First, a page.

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Council / Councillor calls for more local control over decision-making on projects like Viking Energy

Councillor Duncan Anderson. Photo: Shetland News

A COUNCILLOR believes that even if the Viking Energy wind farm was rejected locally then the Scottish Government could have overturned the decision – something which he calls an “utter deficit of democracy”.

Duncan Anderson, who represents the North Isles, said it has “always been my view that we must have meaningful local control over matters such as these”.

With the Viking Energy construction programme set to begin this month, the opposition against the 103-turbine development has intensified in recent months.

Anderson has written a letter to local media to explain his position on the controversial wind farm.

My views on Viking Energy

He said “in the short time I have been a local politician I have received many concerns, opinions or even attacks regarding Viking Energy”.

“I am currently thirty years old; I was at school when this project was first discussed publicly and at college when it was approved by the council,” Anderson continued.

“My view has always been that projects of this magnitude should be decided by the Shetland public, via referendum if necessary (as was in my 2017 manifesto).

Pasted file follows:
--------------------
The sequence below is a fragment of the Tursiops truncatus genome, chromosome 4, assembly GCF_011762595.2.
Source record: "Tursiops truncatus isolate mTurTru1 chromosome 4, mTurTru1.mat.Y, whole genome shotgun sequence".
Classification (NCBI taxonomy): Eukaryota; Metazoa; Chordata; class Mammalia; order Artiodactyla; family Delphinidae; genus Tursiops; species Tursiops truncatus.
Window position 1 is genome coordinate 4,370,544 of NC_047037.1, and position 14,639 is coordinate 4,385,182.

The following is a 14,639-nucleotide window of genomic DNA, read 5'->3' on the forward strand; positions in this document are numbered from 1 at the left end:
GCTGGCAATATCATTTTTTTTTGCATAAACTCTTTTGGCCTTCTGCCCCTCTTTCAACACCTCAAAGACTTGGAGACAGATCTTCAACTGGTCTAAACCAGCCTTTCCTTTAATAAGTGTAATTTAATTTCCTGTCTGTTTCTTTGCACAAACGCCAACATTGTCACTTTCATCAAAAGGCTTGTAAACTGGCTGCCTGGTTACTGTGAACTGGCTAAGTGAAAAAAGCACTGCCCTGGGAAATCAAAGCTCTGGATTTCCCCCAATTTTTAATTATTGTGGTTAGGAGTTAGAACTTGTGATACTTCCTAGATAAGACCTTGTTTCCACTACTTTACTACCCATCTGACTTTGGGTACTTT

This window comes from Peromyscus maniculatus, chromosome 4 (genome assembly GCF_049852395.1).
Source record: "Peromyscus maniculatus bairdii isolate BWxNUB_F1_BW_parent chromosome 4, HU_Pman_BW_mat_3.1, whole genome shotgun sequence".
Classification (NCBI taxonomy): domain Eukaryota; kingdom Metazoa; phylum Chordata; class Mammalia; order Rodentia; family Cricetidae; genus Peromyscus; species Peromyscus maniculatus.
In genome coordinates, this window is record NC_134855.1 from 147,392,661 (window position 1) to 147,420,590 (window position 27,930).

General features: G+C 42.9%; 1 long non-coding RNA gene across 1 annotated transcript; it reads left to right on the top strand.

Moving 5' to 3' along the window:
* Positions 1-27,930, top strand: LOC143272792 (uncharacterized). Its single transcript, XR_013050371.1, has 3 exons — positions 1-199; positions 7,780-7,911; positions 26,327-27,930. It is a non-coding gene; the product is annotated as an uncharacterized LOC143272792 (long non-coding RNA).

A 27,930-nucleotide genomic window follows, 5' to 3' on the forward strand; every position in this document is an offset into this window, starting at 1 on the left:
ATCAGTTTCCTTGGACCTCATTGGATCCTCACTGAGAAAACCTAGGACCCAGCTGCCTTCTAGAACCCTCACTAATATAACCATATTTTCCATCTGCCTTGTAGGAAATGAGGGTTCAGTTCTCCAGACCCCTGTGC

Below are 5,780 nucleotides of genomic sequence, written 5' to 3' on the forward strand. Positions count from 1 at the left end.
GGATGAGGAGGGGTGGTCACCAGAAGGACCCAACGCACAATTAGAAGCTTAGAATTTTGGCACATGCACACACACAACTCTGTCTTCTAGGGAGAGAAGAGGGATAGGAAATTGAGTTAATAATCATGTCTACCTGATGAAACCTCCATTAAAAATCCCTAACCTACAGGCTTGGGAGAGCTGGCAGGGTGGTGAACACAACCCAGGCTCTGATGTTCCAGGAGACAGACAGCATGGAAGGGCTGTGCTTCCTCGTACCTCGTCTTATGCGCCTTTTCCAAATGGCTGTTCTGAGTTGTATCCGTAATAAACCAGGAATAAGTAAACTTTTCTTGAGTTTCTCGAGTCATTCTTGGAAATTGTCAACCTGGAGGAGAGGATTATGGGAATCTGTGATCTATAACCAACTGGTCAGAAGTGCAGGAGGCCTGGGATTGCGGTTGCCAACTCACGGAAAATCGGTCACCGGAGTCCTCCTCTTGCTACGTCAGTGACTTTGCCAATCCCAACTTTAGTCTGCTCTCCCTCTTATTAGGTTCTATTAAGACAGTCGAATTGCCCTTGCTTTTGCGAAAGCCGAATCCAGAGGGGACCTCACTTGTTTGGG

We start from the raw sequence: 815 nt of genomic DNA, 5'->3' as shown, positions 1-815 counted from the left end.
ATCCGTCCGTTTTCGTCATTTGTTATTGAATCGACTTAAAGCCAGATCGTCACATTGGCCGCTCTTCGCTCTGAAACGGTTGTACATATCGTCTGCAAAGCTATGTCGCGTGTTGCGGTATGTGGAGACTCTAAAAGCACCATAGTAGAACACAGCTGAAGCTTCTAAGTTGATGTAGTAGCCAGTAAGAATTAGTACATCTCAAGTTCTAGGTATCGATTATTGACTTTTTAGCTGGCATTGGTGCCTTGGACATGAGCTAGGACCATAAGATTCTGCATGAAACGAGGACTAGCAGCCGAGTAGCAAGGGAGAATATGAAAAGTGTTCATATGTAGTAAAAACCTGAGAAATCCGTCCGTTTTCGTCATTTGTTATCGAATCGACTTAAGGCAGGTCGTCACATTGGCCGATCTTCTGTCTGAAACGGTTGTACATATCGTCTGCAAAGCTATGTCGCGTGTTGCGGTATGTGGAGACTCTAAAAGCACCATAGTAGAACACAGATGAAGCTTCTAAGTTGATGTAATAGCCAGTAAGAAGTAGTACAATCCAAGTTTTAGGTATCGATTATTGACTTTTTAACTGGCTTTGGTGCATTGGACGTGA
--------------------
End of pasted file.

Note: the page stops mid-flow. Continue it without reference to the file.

“Our elected representatives in 2010 had the authority to make the decisions they did and, despite what is said locally by some, I do not doubt for a second that they made those decisions with the community of Shetland’s interests in the forefront of their minds.”

Anderson conceded it is not an easy job being a councillor, particularly in a small island community.

“What I have encountered, in my short time representing my ward, is people full of a desire to better the place they call home,” he said.

“A far cry from what you may read in the comments sections on social media.

“The project is now underway and is happening whether we like it or not.

“It remains unclear what percentage of Shetlanders are opposed or supportive of the project that is now going to impact all of us. What is clear is that there is significant opposition.”

The Whalsay councillor said it was “galling” that he feels that “had successive councils, and even the public, rejected this project there is still nothing we could have done to stop it”.

“Holyrood have the power to overturn council decisions in matters such as these, as we have seen locally with the Sella Ness accommodation site,” Anderson said.

He also pointed to two instances where wind farm projects in Orkney had been approved by the Scottish Government despite being rejected locally by their council.

“This, to my mind, is an utter deficit of democracy. All too often the council must deal with the flak caused by decisions and regulations made by people in Edinburgh, Westminster or even Brussels who will very likely never set foot in these islands we call home.

“To all the Shetlanders who feel aggrieved by this project I truly sympathise with you. I would encourage you though, not to direct any rage you feel towards people who had no part in the situation we are now in.

“I hope this unfortunate source of community strife can perhaps encourage people to look further than just blaming the council for everything. It has always been my view that we must have meaningful local control over matters such as these.

“Centralised control of resources and regulations to hundreds of miles away is not serving the people of Shetland in an acceptable manner.”